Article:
11 October 2006

Next steps: Bicol poverty series (6)

THIS NSCB study represents a watershed in the continuing effort to improve governance in the public sphere. As noted in its Introduction, there has been “an increasing demand from policymakers and planners for a more disaggregated set of poverty statistics so that aid programs could be more effectively targeted to the areas most in need.”

In addition to more effective targeting, there is the equally important and logical consequence of precisely designing and implementing these aid programs: the need for accountability over outcomes. As economist Solita C. Monsod wrote in his column entitled “The poorest of the poor” which appeared the June 22, 2006 issue of Business World:

The city/municipal level poverty estimates can be used as benchmark figures for the monitoring of income poverty at the local level. And while the data may be considered outdated, it must be remembered that many of these small areas are under the sway of families who have monopolized political power for decades and even generations – the hard information provided even at 10-year intervals will certainly help the people in deciding the ultimate fate of these political leaders. (Italics supplied)
In this regard, there is a need for the following:

1. Generation of a local human development index among Bicol LGUs. The current literature on development, influenced by
Amartya Sen’s seminal work, shows that poverty is multidimensional. The HDI and its variants very much address this need for multidimensionality as it factors in three basic dimensions of development: (a) a long and healthy life, (b) knowledge, and (c) a decent standard of living.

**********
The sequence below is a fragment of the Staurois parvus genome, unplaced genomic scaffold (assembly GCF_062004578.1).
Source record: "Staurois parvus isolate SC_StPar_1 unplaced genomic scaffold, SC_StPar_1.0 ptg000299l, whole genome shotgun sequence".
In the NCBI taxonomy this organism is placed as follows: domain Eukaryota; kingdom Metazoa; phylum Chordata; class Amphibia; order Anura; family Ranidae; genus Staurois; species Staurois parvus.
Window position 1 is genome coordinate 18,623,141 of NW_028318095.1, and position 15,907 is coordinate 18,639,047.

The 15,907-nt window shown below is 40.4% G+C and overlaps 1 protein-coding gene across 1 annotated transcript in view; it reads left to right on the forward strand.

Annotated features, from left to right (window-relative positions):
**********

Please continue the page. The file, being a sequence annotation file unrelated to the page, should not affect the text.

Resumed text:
But while the NSCB study only measures income poverty, it already addresses the third dimension, for quite some time a major gap in the effort to generate a localized HDI.

2. A Bicol region human development report should be produced complementing the regular Philippine Human Development Report (PHDR). It must be presented in one meeting of the Regional Development Council called specifically for the purpose. And printed and digital copies should be made widely accessible, particularly in the media and in the internet, to generate and sustain interest, in the process reinforcing its usefulness as a mechanism for exacting public accountability.

3. HDI and other human development indicators should be promoted as an outcome-oriented public accountability measure. It should motivate local stakeholders, particularly civil society organizations (CSOs) in Bicol, to take a closer look at how our local governments are spending their resources, and link them to clear and specific outcomes (which HDI and its variants capture). As it stands, the income per capita is performance-neutral; while it tells us how much on the average an LGU can spend for every citizen, it does not tell us how the money was spent, and more importantly the results of its spending. As shown above, the
annual audit reports of the COA will be a good place to start.

4. Finally, these outcome indicators should be elevated as a primary issue, both in political discourse and the electoral process itself. This way, the whole development process in our democratic system can be joined as ordinary citizens will already have a solid basis for measuring the performance of their elected leaders.